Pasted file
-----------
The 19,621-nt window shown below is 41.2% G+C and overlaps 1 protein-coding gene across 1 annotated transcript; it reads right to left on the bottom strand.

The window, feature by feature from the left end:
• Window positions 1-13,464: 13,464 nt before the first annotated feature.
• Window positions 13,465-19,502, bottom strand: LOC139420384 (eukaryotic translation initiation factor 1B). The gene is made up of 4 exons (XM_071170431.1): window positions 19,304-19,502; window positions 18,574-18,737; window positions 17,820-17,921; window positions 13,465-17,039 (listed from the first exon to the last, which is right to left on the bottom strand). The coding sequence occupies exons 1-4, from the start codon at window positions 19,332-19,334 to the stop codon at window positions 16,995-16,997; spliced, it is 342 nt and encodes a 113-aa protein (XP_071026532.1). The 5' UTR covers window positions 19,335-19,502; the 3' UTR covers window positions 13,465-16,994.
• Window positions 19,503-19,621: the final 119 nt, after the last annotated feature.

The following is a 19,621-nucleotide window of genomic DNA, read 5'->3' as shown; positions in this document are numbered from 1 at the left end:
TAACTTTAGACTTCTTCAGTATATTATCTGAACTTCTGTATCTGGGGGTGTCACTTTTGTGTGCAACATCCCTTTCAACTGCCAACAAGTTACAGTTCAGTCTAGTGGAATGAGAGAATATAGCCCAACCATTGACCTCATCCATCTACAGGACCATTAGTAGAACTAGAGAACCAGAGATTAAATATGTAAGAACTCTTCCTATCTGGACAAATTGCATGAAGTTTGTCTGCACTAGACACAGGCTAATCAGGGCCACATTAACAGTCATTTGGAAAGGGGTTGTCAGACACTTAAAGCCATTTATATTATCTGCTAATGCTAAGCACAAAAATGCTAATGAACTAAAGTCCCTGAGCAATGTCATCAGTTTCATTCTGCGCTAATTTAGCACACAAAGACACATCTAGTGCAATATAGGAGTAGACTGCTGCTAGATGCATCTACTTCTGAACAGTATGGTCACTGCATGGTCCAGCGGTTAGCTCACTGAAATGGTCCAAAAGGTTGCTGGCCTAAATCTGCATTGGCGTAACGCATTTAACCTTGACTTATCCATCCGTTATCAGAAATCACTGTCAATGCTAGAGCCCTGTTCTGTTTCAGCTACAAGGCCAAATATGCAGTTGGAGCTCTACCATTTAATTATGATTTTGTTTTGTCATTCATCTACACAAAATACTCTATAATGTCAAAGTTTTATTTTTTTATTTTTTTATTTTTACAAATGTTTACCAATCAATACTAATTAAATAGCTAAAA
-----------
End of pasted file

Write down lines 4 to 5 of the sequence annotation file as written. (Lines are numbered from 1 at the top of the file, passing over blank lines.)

• Window positions 13,465-19,502, bottom strand: LOC139420384 (eukaryotic translation initiation factor 1B). The gene is made up of 4 exons (XM_071170431.1): window positions 19,304-19,502; window positions 18,574-18,737; window positions 17,820-17,921; window positions 13,465-17,039 (listed from the first exon to the last, which is right to left on the bottom strand). The coding sequence occupies exons 1-4, from the start codon at window positions 19,332-19,334 to the stop codon at window positions 16,995-16,997; spliced, it is 342 nt and encodes a 113-aa protein (XP_071026532.1). The 5' UTR covers window positions 19,335-19,502; the 3' UTR covers window positions 13,465-16,994.
• Window positions 19,503-19,621: the final 119 nt, after the last annotated feature.